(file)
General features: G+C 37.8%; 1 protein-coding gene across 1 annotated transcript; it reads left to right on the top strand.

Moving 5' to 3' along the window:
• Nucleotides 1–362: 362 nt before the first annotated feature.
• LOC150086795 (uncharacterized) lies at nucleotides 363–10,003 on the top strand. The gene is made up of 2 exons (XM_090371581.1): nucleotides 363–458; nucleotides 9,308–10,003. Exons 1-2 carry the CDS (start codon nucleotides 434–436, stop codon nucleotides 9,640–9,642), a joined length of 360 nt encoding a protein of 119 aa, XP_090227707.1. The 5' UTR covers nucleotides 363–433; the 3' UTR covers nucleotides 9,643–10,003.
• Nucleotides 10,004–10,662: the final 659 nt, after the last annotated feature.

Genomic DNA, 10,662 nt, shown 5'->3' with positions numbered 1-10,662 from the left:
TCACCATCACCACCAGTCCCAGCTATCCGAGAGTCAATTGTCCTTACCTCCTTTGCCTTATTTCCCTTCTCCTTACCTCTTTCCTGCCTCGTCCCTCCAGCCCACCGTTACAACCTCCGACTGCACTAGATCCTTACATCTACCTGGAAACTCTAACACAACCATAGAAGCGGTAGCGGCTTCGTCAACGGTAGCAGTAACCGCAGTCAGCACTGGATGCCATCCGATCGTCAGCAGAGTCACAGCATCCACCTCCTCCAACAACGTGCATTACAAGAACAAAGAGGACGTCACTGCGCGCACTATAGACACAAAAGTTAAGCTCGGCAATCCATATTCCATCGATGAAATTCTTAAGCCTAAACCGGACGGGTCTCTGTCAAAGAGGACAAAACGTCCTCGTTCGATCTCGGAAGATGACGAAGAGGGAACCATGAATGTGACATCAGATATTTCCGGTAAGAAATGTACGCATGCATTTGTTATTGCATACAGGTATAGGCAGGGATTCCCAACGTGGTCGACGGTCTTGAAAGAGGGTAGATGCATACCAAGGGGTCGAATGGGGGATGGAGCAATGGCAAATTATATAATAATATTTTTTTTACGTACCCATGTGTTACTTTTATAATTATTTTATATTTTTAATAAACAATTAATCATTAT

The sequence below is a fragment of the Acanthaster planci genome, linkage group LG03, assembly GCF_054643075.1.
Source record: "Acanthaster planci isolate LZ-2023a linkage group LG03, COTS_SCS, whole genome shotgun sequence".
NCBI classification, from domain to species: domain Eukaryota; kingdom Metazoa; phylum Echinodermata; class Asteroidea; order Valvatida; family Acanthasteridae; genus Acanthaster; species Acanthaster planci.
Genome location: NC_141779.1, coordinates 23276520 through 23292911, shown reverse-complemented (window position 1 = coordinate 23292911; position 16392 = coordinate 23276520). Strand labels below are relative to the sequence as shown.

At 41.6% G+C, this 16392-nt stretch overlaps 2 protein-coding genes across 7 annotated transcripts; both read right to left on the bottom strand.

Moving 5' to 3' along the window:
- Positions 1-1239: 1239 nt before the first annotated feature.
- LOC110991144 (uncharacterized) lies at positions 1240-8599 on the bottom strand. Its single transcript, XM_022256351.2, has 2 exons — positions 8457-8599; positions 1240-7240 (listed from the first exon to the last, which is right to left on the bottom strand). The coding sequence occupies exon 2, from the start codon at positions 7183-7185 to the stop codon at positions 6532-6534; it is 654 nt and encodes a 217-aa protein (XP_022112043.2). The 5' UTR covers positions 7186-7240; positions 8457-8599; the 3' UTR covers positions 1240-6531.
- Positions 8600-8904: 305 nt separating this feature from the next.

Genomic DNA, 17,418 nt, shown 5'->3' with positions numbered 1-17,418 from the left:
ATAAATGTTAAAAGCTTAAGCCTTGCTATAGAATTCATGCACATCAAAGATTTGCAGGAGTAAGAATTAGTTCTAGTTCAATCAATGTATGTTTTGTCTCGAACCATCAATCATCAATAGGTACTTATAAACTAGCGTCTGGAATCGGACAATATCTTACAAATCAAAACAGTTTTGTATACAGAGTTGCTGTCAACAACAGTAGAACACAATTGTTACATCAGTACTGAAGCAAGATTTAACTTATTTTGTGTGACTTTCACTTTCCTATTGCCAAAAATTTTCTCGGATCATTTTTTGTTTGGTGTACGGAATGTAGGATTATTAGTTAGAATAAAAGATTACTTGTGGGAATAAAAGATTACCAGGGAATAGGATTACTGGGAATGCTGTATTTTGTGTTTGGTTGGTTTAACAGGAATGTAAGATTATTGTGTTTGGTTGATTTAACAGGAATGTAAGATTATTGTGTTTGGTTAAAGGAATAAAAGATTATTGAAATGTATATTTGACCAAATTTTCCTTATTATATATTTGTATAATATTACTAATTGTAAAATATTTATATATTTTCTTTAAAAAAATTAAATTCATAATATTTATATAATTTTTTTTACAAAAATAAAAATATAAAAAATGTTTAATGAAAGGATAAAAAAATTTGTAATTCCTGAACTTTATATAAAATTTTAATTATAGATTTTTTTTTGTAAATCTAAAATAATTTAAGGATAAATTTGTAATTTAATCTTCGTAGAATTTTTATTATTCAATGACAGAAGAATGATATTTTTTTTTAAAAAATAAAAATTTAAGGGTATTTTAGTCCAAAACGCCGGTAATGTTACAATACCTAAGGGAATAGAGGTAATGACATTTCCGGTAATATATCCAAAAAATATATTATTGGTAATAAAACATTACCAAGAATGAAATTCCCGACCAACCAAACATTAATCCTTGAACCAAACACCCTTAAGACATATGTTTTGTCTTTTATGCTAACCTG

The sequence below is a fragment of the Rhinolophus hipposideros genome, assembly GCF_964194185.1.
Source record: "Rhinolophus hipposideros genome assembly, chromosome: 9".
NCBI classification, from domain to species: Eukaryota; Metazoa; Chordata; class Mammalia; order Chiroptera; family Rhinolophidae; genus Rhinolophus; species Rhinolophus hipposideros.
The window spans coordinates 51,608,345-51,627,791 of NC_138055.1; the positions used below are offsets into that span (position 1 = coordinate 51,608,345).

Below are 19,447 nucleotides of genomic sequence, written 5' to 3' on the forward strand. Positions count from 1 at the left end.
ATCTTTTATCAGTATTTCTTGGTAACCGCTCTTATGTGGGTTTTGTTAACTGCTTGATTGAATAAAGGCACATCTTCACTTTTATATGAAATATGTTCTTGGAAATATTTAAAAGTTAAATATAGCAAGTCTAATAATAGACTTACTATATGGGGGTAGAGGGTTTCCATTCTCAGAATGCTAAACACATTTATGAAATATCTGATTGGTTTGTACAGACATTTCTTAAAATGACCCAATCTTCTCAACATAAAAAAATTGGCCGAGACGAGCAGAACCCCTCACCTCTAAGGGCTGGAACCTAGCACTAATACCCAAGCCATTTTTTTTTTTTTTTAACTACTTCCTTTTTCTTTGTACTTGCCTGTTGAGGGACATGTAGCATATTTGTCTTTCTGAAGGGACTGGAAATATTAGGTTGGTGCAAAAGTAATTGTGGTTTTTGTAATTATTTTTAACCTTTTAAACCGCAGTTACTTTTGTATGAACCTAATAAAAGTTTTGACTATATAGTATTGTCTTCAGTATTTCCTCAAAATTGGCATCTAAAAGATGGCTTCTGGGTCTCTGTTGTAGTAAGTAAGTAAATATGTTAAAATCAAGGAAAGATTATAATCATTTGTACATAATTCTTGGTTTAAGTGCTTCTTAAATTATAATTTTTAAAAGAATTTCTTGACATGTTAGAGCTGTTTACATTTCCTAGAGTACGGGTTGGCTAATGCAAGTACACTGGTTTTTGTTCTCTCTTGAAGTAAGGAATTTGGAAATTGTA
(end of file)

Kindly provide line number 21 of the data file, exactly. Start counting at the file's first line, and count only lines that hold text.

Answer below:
NCBI classification, from domain to species: Eukaryota; Metazoa; Chordata; class Mammalia; order Chiroptera; family Rhinolophidae; genus Rhinolophus; species Rhinolophus hipposideros.